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Overview Use in Multiple Visual Information Resolution Interfaces
November/December 2007 (vol. 13 no. 6)
pp. 1278-1285
Tamara Munzner, IEEE Computer Society
Robert Kincaid, IEEE Computer Society
In interfaces that provide multiple visual information resolutions (VIR), low-VIR overviews typically sacrifice visual details for display capacity, with the assumption that users can select regions of interest to examine at higher VIRs. Designers can create low-VIRs based on multi-level structure inherent in the data, but have little guidance with single-level data. To better guide design tradeoff between display capacity and visual target perceivability, we looked at overview use in two multiple-VIR interfaces with high-VIR displays either embedded within, or separate from, the overviews. We studied two visual requirements for effective overview and found that participants would reliably use the low-VIR overviews only when the visual targets were simple and had small visual spans. Otherwise, at least 20% chose to use the high-VIR view exclusively. Surprisingly, neither of the multiple-VIR interfaces provided performance benefits when compared to using the high-VIR view alone. However, we did observe benefits in providing side-by-side comparisons for target matching. We conjecture that the high cognitive load of multiple-VIR interface interactions, whether real or perceived, is a more considerable barrier to their effective use than was previously considered.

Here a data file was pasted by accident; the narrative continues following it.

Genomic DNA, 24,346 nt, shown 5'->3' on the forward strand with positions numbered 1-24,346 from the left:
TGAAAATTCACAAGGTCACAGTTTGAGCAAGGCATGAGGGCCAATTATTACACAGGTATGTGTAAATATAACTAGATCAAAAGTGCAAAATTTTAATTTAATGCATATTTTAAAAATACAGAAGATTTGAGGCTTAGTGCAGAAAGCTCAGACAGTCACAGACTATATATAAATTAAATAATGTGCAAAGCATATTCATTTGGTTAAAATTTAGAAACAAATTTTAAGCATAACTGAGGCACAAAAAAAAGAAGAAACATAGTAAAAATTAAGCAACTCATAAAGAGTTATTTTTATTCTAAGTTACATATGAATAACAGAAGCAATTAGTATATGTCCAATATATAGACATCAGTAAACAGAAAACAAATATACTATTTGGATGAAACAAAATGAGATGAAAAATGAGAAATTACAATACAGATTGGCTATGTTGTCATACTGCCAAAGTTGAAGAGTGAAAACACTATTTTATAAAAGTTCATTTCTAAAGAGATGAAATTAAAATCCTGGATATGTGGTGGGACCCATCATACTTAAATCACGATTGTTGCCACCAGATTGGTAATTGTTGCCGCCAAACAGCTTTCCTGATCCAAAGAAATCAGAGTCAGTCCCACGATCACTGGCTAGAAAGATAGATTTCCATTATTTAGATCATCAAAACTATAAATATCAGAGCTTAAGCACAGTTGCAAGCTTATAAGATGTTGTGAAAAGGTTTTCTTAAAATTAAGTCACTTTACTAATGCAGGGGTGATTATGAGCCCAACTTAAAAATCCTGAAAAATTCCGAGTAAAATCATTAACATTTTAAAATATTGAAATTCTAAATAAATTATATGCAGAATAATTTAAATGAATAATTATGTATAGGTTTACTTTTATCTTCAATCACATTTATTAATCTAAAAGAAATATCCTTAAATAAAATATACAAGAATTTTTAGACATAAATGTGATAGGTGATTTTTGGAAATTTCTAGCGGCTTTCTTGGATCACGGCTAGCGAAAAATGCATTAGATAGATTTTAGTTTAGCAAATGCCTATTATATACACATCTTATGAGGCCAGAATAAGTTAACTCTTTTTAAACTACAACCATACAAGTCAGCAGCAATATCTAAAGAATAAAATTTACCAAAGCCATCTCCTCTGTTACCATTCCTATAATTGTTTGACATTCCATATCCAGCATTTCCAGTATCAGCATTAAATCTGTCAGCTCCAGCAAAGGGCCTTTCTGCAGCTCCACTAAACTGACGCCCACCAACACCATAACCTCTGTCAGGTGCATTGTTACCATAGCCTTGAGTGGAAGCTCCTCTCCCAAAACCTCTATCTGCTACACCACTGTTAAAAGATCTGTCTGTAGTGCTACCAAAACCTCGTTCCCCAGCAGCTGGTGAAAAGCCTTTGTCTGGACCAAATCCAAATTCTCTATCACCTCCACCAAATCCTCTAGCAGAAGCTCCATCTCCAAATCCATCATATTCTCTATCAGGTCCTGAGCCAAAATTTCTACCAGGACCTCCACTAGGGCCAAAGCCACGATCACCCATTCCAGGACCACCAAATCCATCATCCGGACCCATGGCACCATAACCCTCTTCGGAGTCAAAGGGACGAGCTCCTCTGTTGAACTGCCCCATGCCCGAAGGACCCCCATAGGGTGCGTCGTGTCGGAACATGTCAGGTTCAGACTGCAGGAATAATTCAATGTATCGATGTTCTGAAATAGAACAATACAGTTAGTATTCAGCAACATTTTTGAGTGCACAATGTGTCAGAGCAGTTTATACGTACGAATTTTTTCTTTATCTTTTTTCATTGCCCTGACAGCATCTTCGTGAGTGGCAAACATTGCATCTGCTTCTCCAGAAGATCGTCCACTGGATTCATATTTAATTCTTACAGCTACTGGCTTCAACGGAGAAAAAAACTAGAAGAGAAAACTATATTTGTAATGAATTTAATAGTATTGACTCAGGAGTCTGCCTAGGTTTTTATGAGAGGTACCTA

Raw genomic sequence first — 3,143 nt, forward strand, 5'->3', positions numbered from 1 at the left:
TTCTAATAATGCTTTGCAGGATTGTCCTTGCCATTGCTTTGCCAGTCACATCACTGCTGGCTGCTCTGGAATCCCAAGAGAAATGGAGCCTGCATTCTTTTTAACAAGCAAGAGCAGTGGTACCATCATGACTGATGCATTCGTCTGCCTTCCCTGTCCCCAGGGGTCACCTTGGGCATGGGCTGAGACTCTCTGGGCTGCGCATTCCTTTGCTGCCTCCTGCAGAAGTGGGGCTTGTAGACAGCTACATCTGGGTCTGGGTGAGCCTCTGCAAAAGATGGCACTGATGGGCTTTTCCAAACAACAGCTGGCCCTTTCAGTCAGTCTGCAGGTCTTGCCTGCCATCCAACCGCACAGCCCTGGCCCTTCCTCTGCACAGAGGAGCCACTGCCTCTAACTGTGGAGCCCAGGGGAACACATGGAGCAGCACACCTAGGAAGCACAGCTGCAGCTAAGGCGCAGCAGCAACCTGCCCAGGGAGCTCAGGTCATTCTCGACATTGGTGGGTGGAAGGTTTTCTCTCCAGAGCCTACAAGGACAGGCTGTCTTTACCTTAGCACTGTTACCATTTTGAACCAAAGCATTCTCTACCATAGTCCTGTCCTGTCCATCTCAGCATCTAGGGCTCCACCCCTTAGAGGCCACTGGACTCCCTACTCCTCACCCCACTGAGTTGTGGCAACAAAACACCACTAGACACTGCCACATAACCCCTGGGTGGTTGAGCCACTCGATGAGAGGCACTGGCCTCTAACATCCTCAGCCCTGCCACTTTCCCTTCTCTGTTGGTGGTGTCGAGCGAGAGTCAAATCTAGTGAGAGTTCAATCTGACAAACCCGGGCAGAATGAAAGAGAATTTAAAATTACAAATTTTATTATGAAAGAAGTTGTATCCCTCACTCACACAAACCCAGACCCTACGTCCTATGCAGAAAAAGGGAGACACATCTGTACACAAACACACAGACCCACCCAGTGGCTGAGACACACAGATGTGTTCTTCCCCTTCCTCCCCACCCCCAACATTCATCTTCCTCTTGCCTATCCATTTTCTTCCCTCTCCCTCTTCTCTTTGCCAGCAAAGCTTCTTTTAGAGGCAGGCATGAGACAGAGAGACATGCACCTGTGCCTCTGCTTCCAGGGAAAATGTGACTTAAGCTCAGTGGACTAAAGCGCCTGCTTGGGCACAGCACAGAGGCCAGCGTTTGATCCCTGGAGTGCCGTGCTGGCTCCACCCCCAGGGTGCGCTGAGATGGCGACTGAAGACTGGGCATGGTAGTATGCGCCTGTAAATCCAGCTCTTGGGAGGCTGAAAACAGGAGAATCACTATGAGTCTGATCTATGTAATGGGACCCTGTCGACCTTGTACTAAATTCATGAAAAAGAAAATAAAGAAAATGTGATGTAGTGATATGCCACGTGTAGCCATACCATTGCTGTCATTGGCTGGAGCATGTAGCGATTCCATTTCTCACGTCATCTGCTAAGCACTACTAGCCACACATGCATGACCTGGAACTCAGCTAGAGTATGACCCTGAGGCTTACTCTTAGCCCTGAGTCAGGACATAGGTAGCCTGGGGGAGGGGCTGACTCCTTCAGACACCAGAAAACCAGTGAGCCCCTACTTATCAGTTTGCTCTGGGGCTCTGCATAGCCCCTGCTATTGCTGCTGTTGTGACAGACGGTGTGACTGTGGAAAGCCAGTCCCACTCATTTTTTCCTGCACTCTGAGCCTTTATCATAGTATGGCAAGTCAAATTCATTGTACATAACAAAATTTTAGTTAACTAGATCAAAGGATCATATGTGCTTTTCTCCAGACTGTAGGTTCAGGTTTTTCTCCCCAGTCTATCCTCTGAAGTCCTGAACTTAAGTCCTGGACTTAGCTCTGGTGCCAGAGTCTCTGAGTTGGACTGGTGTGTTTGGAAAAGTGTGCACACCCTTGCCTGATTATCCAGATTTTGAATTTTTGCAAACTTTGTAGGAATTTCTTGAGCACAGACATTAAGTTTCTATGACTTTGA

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Index Terms:
Multiple resolutions, overview use, user study.
Citation:
Heidi Lam, Tamara Munzner, Robert Kincaid, "Overview Use in Multiple Visual Information Resolution Interfaces," IEEE Transactions on Visualization and Computer Graphics, vol. 13, no. 6, pp. 1278-1285, Nov.-Dec. 2007, doi:10.1109/TVCG.2007.70583
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